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Lender's name on P&S

We are about almost ready to sign the P&S for a home we are buying. Our attorney has added the name of the lender that we will have to use in this manner - 

As used in this paragraph, "diligent efforts" shall require BUYER to apply to one mortgage lender and it is agreed that BUYER's application to <lender-name> shall satisfy such provision and the term "commitment" as used in this paragraph shall be a binding commitment in writing and shall contain no conditions other than conditions that BUYER can reasonable satisfy. In addition, it shall be a condition of the Buyer's obligation to perform under this Agreement that the Lender obtained appraisal be equal to or greater than the purchase price. If the Lender obtained appraisal is not equal to or greater than the purchase price then at the BUYER's election any payments made under this Agreement shall be forthwith refunded and all other obligations of the parties hereto shall cease and this Agreement shall be void without recourse to the parties hereto. 



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My question is, does this bind us to use only this lender and not change the lender after P&S ?

  • February 22 2013 - Medford
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Answers (5)

As you look into buying you are told you should have an Agent (Buyer's Agent) look out for your best interest. You should always look into hiring your own Attorney, the banks have their Attorneys on staff or who they use regularly. But in Mass you can hire your own Attorney to represent your best interest while he/she still works with the bank direct or the bank's attorney to get to closing. Food for thought if you buy again in the future or to suggest to friends/family looking to purchase.

  • February 28 2013
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Profile picture for Ofe Polack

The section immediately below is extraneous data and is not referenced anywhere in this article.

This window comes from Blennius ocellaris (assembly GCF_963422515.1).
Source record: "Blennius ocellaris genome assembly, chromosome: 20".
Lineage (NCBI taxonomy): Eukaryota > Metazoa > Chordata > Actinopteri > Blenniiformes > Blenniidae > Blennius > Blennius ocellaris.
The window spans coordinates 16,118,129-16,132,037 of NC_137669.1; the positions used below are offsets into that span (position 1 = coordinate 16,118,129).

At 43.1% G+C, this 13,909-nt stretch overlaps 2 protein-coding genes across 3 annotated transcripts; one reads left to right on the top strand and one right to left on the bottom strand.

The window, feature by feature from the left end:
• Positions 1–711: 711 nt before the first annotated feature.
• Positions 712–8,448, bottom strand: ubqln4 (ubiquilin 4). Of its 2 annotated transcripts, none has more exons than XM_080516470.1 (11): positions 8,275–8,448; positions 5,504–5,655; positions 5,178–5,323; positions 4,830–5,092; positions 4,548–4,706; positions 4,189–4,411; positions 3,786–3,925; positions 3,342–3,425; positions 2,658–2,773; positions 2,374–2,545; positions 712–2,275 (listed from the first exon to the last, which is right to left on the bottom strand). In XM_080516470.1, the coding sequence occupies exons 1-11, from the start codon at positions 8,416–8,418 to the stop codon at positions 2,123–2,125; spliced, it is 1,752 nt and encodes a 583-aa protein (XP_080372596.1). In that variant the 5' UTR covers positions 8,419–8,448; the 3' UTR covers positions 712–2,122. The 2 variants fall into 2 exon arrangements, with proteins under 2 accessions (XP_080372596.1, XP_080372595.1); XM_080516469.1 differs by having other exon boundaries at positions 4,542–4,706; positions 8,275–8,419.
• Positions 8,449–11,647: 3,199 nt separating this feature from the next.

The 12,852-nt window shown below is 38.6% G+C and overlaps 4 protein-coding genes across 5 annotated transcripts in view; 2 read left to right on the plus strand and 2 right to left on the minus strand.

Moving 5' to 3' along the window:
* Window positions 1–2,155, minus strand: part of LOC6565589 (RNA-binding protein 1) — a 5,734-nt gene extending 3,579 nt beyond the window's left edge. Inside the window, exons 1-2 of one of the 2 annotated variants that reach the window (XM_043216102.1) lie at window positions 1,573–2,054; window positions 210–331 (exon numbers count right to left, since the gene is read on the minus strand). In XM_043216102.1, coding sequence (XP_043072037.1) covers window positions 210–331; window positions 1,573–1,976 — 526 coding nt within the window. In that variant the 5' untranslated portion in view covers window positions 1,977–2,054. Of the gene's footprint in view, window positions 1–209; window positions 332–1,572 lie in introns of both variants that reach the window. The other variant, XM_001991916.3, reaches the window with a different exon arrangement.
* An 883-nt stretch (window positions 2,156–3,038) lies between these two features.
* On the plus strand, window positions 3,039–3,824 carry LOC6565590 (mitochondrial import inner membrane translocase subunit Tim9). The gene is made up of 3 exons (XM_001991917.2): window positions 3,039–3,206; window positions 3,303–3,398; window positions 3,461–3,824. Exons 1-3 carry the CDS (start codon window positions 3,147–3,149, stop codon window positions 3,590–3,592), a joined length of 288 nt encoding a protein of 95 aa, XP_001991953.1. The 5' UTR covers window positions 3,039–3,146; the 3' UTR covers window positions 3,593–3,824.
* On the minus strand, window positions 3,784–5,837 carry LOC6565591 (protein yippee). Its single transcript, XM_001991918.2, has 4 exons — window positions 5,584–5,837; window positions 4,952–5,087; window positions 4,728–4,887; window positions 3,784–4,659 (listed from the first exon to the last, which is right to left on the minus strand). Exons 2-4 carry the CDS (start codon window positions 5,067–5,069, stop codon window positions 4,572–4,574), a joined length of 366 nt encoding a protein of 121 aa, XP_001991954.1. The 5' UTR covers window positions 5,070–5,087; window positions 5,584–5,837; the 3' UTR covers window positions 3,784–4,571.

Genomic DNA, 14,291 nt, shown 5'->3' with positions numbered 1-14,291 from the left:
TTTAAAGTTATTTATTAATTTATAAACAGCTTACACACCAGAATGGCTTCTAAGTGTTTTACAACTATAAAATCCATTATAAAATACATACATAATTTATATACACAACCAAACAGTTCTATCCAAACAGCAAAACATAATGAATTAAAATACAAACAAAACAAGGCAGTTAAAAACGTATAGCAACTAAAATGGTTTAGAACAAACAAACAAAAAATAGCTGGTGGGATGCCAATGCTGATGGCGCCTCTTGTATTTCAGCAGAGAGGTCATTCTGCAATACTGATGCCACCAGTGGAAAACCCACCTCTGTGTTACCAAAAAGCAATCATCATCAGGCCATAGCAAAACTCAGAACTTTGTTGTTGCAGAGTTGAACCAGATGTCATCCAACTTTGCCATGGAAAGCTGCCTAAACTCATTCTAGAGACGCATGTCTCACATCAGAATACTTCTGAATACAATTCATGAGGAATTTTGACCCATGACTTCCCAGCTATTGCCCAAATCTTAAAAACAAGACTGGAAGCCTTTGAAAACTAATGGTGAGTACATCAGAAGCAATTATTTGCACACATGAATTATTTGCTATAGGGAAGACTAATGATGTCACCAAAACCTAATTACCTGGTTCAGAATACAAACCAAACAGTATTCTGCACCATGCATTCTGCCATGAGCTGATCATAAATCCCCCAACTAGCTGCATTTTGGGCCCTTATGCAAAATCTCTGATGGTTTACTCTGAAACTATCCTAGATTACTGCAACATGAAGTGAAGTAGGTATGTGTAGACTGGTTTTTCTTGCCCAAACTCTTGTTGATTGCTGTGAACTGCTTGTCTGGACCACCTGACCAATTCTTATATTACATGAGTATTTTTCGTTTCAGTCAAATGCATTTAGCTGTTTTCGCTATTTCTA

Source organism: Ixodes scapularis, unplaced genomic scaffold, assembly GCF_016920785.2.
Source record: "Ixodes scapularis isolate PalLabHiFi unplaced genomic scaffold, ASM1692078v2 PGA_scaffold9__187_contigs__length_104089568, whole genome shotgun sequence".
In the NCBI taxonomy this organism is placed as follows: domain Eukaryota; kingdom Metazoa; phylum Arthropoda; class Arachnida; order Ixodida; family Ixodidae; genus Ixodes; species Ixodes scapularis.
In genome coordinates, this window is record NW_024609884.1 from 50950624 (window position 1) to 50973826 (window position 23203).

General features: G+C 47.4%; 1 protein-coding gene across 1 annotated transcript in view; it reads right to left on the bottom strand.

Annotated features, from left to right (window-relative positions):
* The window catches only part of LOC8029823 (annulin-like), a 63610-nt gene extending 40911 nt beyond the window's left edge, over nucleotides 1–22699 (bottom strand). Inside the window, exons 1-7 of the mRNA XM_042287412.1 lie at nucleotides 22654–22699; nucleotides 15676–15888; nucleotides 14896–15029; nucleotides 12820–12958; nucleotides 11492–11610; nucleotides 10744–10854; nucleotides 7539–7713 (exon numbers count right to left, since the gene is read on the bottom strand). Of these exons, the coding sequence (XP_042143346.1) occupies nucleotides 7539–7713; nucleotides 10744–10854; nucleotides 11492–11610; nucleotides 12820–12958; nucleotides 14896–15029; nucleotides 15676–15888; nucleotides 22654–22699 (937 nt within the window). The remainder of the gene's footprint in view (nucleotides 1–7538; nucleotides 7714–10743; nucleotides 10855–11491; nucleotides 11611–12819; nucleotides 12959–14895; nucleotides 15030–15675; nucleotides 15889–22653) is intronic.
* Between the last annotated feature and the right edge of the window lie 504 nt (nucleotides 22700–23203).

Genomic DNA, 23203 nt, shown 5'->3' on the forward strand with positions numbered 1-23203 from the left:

Since you are working with an attorney, you should seek his/her advice.  Obviously since the lender recommended him, the lender wants to continue with the transaction hence including the name of the lender, which is not included in other documents that are more generic.  Discuss the issue with the attorney, otherwise it would become too confusing.
  • February 22 2013
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Deb's answer is a good one.  Ask your attorney.

Agents and REALTORS (why use a REALTOR http://tinyurl.com/624omlz) facilitate a transaction and are conduits for information exchange between Buyers and Sellers and have fiduciary responsibilities to represent the party they are agents for and to put their party's interests first.  Agents should not try to practice law, that's what your attorney does and is there expertise.

IMHO, I'm not sure why inclusion of the lender's name is needed in your contract with the Seller.  Ask your attorney why that's a must have in the clause.

Appraisal component of the language is making it clear to all parties that you can walk from the deal if you want.  You should think about what you want to do if appraisal comes in lower than mutually agreed to selling price.  That is a real possibility if there are no comparable in the past 6 months in a close proximity to the home you want to buy.  It doesn't mean that you are necessarily overpaying for the property. It just means that the lender will only provide you with a loan for the LTV they are working with against the appraised value, not the selling price.  That would leave you funding the difference between appraised value and the selling price out of pocket.  Sometimes, Buyers fund the difference 100% out of pocket if they really like the home and other times there is a price reduction and the difference is split between parties.  Your agent should be able to explain the alternatives if this happens.

Best of luck with your new home purchase.
  • February 22 2013
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it was not short sale. Our attorney is recommended by the Lender (with whome we got quote) before P&S. 
  • February 22 2013
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Not sure how the property was sold, in some cases with short sales or bank owned the current lender requires you use them but this is a question for your closing attorney. I would suggest you call them.
  • February 22 2013
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